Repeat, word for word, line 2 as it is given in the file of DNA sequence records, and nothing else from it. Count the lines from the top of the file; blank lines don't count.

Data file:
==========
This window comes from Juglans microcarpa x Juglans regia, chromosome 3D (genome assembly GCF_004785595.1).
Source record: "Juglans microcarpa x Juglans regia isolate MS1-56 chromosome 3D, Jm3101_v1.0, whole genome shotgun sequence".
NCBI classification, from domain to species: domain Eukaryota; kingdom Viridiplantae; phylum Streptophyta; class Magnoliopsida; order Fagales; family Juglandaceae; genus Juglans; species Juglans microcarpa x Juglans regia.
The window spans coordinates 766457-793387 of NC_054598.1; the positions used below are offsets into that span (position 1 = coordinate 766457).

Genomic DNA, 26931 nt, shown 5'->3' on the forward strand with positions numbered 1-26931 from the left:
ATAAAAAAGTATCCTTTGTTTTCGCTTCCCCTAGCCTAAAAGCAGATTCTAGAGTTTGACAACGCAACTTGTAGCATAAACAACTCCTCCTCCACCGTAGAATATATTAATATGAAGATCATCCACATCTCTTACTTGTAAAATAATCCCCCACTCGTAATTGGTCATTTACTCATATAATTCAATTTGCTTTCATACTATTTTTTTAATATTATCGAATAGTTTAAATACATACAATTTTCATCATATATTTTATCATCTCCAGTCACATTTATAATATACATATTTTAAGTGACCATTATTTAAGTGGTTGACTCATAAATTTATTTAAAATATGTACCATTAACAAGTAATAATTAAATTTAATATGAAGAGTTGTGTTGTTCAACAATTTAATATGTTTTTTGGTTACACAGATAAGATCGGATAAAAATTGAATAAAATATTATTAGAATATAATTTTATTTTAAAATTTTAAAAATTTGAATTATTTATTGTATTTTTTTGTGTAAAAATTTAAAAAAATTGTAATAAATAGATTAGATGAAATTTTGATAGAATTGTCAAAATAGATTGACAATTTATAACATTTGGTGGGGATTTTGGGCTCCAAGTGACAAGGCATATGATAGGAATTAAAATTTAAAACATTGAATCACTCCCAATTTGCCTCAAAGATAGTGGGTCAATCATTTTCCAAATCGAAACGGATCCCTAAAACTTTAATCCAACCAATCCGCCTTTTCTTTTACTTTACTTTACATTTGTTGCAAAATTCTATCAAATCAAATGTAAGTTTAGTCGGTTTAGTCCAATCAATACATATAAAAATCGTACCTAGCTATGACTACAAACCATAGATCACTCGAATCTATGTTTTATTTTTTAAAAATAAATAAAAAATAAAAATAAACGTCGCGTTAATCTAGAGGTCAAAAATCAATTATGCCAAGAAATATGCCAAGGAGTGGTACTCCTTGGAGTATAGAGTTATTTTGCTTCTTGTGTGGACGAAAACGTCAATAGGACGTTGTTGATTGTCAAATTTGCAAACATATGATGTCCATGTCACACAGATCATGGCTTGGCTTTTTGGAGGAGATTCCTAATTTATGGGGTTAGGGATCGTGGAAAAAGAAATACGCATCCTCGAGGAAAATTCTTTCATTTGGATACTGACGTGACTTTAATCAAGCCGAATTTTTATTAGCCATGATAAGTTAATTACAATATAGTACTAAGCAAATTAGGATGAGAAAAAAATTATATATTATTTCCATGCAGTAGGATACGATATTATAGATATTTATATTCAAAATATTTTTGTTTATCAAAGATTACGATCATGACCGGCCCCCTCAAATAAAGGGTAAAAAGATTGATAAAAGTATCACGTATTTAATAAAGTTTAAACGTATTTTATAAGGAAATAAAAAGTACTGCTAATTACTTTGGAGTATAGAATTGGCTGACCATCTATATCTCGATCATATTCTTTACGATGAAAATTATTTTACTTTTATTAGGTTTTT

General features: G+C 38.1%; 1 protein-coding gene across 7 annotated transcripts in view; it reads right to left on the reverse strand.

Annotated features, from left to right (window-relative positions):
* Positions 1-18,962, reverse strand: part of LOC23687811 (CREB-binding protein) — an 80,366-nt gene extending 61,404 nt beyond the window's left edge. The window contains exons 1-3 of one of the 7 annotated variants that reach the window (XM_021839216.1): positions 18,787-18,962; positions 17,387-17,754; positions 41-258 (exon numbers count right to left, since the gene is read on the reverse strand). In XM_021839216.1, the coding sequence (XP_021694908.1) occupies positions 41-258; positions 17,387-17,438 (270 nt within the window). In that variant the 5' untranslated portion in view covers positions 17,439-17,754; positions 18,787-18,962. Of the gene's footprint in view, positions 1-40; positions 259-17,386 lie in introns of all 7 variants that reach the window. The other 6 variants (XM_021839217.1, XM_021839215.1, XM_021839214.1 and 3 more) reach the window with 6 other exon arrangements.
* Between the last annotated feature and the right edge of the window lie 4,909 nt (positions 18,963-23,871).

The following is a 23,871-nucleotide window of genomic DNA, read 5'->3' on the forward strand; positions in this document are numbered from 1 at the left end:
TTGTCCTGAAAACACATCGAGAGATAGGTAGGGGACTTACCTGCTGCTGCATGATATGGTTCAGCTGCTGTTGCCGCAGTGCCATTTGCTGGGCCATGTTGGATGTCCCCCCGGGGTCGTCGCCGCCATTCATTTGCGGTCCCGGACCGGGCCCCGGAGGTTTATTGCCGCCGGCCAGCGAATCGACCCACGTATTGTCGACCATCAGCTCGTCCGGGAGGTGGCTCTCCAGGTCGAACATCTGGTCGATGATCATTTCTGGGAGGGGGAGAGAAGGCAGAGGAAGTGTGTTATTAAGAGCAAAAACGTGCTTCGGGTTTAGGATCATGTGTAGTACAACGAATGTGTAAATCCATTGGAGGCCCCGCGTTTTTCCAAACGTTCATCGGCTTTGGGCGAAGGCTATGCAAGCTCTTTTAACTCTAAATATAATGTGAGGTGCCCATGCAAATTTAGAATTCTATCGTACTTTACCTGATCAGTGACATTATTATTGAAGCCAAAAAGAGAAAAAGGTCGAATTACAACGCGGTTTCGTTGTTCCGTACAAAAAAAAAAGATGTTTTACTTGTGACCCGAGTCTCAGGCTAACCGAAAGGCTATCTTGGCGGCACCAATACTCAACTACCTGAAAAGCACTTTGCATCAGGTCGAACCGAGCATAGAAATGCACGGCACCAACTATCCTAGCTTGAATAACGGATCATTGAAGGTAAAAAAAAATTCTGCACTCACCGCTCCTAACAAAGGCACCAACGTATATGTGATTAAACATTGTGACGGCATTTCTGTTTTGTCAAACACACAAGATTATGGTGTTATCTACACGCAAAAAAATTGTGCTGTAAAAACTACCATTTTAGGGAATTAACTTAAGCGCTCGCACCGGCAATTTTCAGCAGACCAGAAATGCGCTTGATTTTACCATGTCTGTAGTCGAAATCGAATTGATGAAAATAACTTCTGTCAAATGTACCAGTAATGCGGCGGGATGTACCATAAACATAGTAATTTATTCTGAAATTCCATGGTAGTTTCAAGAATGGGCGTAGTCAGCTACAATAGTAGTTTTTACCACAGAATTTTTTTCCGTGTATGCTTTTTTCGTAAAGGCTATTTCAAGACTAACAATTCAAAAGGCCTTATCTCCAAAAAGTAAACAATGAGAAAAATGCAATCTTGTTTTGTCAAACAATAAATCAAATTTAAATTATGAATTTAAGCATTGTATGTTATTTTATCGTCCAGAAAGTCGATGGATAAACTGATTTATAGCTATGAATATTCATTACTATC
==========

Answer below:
Source record: "Juglans microcarpa x Juglans regia isolate MS1-56 chromosome 3D, Jm3101_v1.0, whole genome shotgun sequence".